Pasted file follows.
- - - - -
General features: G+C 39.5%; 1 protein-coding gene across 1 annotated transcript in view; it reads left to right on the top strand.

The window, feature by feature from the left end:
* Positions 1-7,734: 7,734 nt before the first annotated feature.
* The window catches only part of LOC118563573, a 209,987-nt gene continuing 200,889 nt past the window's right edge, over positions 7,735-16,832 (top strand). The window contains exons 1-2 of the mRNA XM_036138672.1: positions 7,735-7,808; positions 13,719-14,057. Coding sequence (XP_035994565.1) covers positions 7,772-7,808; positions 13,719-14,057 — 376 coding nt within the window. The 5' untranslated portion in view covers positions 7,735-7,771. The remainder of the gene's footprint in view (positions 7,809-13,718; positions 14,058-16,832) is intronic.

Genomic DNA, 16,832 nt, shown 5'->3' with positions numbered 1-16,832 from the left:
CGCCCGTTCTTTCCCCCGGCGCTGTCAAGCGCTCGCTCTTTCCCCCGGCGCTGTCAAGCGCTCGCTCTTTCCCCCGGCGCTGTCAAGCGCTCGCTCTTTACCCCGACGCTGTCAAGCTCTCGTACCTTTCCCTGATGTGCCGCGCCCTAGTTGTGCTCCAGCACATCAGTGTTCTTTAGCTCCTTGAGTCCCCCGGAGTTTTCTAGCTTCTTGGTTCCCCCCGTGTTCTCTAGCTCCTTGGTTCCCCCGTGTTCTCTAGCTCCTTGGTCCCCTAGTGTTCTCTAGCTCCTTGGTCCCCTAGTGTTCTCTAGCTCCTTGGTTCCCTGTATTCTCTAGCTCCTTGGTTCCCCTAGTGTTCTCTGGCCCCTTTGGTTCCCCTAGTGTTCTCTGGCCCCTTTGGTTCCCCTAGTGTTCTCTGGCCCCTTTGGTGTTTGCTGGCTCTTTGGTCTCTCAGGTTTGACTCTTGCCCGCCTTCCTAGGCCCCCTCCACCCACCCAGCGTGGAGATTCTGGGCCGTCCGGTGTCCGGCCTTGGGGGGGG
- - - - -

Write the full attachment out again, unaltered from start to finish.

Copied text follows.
General features: G+C 39.5%; 1 protein-coding gene across 1 annotated transcript in view; it reads left to right on the top strand.

The window, feature by feature from the left end:
* Positions 1-7,734: 7,734 nt before the first annotated feature.
* The window catches only part of LOC118563573, a 209,987-nt gene continuing 200,889 nt past the window's right edge, over positions 7,735-16,832 (top strand). The window contains exons 1-2 of the mRNA XM_036138672.1: positions 7,735-7,808; positions 13,719-14,057. Coding sequence (XP_035994565.1) covers positions 7,772-7,808; positions 13,719-14,057 — 376 coding nt within the window. The 5' untranslated portion in view covers positions 7,735-7,771. The remainder of the gene's footprint in view (positions 7,809-13,718; positions 14,058-16,832) is intronic.

Genomic DNA, 16,832 nt, shown 5'->3' with positions numbered 1-16,832 from the left:
CGCCCGTTCTTTCCCCCGGCGCTGTCAAGCGCTCGCTCTTTCCCCCGGCGCTGTCAAGCGCTCGCTCTTTCCCCCGGCGCTGTCAAGCGCTCGCTCTTTACCCCGACGCTGTCAAGCTCTCGTACCTTTCCCTGATGTGCCGCGCCCTAGTTGTGCTCCAGCACATCAGTGTTCTTTAGCTCCTTGAGTCCCCCGGAGTTTTCTAGCTTCTTGGTTCCCCCCGTGTTCTCTAGCTCCTTGGTTCCCCCGTGTTCTCTAGCTCCTTGGTCCCCTAGTGTTCTCTAGCTCCTTGGTCCCCTAGTGTTCTCTAGCTCCTTGGTTCCCTGTATTCTCTAGCTCCTTGGTTCCCCTAGTGTTCTCTGGCCCCTTTGGTTCCCCTAGTGTTCTCTGGCCCCTTTGGTTCCCCTAGTGTTCTCTGGCCCCTTTGGTGTTTGCTGGCTCTTTGGTCTCTCAGGTTTGACTCTTGCCCGCCTTCCTAGGCCCCCTCCACCCACCCAGCGTGGAGATTCTGGGCCGTCCGGTGTCCGGCCTTGGGGGGGG